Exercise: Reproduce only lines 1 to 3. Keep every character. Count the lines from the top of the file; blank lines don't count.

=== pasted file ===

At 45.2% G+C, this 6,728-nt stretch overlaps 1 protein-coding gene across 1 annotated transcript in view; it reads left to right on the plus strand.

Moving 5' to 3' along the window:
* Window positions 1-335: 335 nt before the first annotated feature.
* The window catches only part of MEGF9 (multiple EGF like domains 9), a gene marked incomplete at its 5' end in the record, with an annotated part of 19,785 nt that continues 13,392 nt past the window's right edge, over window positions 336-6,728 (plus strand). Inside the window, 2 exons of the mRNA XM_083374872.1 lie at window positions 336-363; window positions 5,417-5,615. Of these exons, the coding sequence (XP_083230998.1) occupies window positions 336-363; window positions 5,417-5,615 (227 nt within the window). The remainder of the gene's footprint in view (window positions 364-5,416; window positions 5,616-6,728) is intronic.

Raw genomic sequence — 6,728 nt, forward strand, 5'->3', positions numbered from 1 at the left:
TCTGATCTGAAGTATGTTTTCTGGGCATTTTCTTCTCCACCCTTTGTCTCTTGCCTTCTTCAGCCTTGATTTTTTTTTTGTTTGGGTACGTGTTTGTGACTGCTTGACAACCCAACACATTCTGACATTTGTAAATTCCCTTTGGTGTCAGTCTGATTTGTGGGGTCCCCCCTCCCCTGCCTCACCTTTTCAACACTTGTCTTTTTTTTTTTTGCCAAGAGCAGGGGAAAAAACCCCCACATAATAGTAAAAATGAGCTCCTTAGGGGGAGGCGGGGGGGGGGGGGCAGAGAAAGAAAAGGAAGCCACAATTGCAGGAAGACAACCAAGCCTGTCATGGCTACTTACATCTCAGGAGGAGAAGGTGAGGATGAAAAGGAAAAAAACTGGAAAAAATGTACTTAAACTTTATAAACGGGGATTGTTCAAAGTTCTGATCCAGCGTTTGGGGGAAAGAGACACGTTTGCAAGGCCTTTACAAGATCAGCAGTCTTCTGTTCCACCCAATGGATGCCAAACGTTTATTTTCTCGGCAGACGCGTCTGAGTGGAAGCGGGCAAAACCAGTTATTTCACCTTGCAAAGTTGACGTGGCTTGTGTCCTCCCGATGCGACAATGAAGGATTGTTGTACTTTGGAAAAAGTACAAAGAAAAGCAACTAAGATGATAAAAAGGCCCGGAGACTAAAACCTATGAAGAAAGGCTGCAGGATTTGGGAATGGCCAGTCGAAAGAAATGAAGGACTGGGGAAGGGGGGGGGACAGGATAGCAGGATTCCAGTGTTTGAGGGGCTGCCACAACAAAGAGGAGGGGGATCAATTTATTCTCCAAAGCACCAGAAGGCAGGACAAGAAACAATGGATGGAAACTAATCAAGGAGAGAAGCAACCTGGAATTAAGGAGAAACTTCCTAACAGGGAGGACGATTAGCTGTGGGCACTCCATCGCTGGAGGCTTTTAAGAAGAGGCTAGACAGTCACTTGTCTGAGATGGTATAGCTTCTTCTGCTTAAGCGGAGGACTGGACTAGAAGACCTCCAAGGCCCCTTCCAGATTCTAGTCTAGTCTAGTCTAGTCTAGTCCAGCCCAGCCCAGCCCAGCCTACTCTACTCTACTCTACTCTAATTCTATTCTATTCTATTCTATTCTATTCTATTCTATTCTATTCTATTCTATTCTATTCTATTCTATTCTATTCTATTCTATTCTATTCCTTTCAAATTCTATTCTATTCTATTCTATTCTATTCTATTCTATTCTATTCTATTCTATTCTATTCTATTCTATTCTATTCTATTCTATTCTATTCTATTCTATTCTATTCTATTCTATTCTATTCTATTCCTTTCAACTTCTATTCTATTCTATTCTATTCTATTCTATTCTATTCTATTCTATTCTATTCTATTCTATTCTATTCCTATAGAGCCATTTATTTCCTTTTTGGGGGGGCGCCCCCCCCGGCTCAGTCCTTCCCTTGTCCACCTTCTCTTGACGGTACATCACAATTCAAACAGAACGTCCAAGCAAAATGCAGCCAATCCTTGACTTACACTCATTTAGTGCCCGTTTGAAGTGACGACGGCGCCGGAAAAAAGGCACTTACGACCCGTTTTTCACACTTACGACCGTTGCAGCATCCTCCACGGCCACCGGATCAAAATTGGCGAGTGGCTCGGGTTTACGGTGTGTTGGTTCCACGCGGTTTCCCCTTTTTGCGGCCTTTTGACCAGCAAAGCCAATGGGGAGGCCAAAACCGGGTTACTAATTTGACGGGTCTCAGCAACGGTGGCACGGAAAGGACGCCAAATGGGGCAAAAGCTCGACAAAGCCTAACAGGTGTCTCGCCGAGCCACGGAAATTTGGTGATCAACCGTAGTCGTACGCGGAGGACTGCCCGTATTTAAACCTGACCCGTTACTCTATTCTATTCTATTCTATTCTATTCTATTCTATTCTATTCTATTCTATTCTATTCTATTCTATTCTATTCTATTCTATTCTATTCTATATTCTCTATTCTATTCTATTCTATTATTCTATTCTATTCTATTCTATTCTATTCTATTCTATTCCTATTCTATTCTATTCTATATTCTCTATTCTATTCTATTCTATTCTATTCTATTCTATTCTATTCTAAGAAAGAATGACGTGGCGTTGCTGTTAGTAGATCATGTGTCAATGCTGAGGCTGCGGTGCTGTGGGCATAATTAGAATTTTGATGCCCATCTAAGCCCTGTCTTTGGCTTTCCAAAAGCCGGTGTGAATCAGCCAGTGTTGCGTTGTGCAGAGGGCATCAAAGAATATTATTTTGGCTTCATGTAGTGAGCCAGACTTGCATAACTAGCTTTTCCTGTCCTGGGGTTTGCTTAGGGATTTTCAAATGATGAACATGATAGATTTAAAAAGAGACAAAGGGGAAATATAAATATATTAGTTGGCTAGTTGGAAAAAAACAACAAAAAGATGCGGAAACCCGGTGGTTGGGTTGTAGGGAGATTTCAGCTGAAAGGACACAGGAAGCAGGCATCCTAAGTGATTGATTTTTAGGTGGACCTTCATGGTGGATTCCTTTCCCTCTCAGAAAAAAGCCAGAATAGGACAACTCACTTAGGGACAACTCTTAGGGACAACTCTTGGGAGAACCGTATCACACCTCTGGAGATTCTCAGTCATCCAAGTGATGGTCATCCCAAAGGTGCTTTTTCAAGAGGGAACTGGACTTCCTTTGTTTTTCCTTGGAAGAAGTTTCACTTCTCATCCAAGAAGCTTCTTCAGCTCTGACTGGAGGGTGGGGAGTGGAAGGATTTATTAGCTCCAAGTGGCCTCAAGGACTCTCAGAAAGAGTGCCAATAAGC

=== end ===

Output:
At 45.2% G+C, this 6,728-nt stretch overlaps 1 protein-coding gene across 1 annotated transcript in view; it reads left to right on the plus strand.

Moving 5' to 3' along the window:
* Window positions 1-335: 335 nt before the first annotated feature.